Without curtailing her trademark potty-mouth humor and shock tactics, comedian Sarah Silverman has written a memoir that’s sweet, funny, real and, dare I say it, occasionally even touching.

Laced as it is with swear words, including That Word You Never Want Your Mother to Hear You Say, “The Bedwetter” is going to present parents and librarians with a dilemma about its appropriateness for the under-18 set.

The book’s first chunk is a wonderful story of growing up loved, troubled and Jewish in small-town New Hampshire in the ’70s and early ’80s. Both parents loved her, but they got divorced. Her brother Jeffrey died in a crib accident before she was born. She was depressed as a youth; at one point, the doctor treating her had her on 16 Xanax a day.

Before that makes you weepy, consider that Silverman mocks her youthful woes and angst as ruthlessly as she mocks anyone. Her heading for the Xanax segment: “An Emotionally Disturbed Teenager Is Given a Bottomless Well of Insanely Addictive Drugs as a Means to Improve Her Life, and Other Outstanding Achievements for the New Hampshire Mental Health Community.”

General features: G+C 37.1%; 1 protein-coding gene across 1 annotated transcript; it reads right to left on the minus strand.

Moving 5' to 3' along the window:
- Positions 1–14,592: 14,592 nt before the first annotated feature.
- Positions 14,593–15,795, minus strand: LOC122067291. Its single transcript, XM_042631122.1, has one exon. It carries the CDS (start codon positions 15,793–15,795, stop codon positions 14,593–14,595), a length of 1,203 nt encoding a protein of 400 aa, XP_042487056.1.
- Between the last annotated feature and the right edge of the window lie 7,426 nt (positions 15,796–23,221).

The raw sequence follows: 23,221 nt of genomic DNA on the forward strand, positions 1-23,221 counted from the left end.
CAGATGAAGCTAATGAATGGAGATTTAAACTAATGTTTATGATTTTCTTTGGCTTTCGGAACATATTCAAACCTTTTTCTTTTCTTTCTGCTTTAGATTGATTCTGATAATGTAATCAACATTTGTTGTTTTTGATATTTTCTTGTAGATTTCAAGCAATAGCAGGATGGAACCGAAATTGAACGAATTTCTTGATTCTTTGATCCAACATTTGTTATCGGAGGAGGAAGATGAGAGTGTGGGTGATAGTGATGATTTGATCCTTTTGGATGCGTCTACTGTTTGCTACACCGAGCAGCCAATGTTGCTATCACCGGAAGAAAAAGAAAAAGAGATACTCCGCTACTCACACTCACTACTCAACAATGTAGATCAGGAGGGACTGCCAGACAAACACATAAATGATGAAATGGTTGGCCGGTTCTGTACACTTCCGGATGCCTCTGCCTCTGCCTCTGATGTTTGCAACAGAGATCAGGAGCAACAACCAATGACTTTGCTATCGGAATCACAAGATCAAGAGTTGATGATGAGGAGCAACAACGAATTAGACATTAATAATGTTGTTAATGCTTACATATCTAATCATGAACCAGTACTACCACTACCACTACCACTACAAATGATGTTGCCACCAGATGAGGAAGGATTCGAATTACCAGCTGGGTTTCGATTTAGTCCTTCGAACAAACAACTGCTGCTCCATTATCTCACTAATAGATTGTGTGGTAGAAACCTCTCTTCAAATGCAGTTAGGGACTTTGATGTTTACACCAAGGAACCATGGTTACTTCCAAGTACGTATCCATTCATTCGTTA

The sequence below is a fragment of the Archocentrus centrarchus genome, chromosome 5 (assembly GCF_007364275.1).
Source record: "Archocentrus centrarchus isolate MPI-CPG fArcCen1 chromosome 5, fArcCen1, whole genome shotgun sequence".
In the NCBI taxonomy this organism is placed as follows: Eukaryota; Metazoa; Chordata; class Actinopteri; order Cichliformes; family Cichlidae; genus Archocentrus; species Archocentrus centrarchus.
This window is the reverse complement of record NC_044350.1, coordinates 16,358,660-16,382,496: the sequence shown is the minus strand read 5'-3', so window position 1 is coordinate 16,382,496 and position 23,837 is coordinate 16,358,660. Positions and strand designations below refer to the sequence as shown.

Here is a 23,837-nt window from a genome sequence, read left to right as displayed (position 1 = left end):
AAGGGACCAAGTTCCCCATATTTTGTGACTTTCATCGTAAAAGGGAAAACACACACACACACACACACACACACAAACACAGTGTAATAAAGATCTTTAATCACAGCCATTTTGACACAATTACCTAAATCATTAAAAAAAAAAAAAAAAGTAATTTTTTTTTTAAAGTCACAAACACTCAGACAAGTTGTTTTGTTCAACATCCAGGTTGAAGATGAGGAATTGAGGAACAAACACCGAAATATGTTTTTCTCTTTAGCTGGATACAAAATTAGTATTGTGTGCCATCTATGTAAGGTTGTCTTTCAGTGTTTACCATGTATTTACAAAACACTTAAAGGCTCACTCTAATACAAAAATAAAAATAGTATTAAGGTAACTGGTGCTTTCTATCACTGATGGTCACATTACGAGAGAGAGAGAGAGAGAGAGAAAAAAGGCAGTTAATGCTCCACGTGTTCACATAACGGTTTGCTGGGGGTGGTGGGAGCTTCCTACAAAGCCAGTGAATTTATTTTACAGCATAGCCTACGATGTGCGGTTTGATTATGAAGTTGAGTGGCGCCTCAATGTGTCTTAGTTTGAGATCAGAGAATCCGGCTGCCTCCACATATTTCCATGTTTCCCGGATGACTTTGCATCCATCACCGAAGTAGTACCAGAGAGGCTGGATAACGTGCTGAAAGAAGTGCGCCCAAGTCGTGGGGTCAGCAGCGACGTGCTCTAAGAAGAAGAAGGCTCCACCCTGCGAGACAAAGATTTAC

In between jokes, she has kind words for her stepfather, “the one parent who didn’t try to fix me.” During a spell when she had stopped going to high school classes because her depression and fear were too overpowering, he held her while she sobbed and then asked only: “What does it feel like?” She thought about it and replied, “I feel homesick.”

Best of all, Silverman touches all the milestones and wet spots of the titular affliction, medically known as enuresis: parents who get up at night with the bedwetting child, fear of embarrassment on a sleepover, the electric pad in the bed that jolts the child awake with its alarm, the prescient doctor who declares early on that she’ll outgrow it (and she does). Her path to dry sheets and sanity is complicated along the way by a therapist who decided to hang himself while she was in his waiting room.

In later sections of the book, Silverman describes her late discovery of and furious engagement in sex, her struggle to make it as a performer and the taste battles both she and her Comedy Central show, “The Sarah Silverman Program,” seem to court. Sometimes her shtick, as she explains it, resembles songwriter Randy Newman’s: She mocks a prejudiced personality or attitude so well from the inside that angry people assume she is, for example, anti-Asian.

Readers’ views of the later chapters might depend on their tolerance for flatulence jokes, sexual references and backstage tales. Nonetheless, Silverman’s book suggests that, behind the cute face and dirty mouth, there’s a clever woman with a warm heart.